Arts

New report gives snapshot of region’s creative economy

In March, Sean Cooper (left) and Bob Farrell hung works for a Matisse exhibit at the Museum of Fine Arts.

David L. Ryan/Globe Staff/file

In March, Sean Cooper (left) and Bob Farrell hung works for a Matisse exhibit at the Museum of Fine Arts.

The creative sector plays a larger role in New England’s economy than in other parts of the country, employing more than 300,000 people who earn roughly $17 billion each year.

But the sector has also seen dramatic shifts since the Great Recession. The creative industries lost more than 55,000 payroll jobs over the past decade, as many workers have migrated to join the so-called “gig economy.”

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The findings come as part of “Jobs in New England’s Creative Economy and Why They Matter,” a new report for the New England Foundation for the Arts that provides a detailed portrait of how the region’s creative sector has changed over the past 10 years. 

“It’s a nuanced story, but what’s really important is that we pay attention to it and invest in it,” said NEFA executive director Cathy Edwards. She added that the so-called creative economy “is an asset for New England, but we can see that it is not immune from being buffeted by broader trends.”

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Overall, the report found that the region’s creative sector — defined broadly as salaried and freelance workers employed across a variety of fields, from dancers to booksellers to graphic designers and copywriters — supported about the same number of jobs as government or construction. 

Unlike other sectors, however, a quarter of all creative workers and a third of all artists in the region are self-employed. Meanwhile, just 10 percent of the region’s broader workforce is self-employed. 

The report was produced for NEFA by the Economic and Public Policy Research Group of the University of Massachusetts Donahue Institute as part of NEFA’s ongoing effort to describe the region’s creative landscape.

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Edwards attributed the creative sector’s higher self-employment rate to a variety of factors, including technological innovations, changing consumer habits, and the nature of the work itself.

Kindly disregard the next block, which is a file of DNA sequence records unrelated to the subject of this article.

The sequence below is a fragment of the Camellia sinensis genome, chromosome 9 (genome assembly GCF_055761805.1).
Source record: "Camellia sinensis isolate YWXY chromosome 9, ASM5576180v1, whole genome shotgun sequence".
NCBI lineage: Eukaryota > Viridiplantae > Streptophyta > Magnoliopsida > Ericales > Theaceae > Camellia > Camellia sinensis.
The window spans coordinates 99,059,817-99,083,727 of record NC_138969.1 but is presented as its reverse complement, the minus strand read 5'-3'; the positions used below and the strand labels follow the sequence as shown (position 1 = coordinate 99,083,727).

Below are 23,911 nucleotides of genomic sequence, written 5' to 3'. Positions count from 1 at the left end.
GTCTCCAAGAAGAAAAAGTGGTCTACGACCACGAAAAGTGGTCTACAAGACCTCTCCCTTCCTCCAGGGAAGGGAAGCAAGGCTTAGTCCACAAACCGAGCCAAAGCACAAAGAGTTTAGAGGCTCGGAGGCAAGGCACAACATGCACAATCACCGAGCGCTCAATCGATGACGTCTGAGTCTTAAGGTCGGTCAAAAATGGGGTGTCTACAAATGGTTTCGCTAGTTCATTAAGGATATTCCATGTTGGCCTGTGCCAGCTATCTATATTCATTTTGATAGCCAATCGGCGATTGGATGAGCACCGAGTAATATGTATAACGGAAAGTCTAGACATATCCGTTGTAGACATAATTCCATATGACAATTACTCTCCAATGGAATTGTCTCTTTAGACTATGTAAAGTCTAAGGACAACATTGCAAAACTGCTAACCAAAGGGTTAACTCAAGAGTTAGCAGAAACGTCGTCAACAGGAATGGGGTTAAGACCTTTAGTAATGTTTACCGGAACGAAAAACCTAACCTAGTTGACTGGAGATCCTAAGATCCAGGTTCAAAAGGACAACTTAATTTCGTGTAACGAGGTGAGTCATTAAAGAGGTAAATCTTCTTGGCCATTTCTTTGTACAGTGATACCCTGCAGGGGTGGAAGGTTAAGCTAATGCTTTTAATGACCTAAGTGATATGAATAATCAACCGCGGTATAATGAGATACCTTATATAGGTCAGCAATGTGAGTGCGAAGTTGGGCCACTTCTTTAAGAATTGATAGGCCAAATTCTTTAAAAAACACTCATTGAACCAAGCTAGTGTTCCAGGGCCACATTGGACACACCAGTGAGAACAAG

“A lot of those jobs and work disappeared because all of a sudden everyone’s working for Amazon or Google, and you’re buying things online,” she said, noting that the study considered publishing and certain retail positions as part of the creative sector. “If you’re a writer, or a designer, or an architect, you can also set yourself up as a business. You might not need to employ other people, whereas if your business is manufacturing you can’t just pivot and have your own LLC where you’re the only person drawing a paycheck.”

Edwards added that she was surprised at how “quickly and thoroughly changes in habits of technology and distribution are reflected in the data.”

But while payroll jobs in the sector have declined, some areas have seen modest growth, including film, visual and performing arts, and preservation. The report also found that people working in creative enterprises tend to cluster in areas with strong tourist economies and higher population and income levels.

With so many in the sector now working for themselves, Edwards said there’s a big need for small-business type services, such as legal help and access to loans. 

She added that although the report is not tied to any planned lobbying effort, she hoped its findings would be used for workforce development and to help create a set of tools to support an area of the economy that is increasingly made up of individual entrepreneurs. 

“It’s data and information they can use to engage their legislators, or to consider strategic partnerships with cultural tourism boards,” said Edwards, who added that cultural offerings remain a big part of the region’s appeal. “If we want to keep it as an asset and a core part of New England’s reputation and one of the reasons people come here, then we have to be intentional about supporting it.”

Malcolm Gay can be reached at malcolm.gay@globe.com. Follow him on Twitter at @malcolmgay
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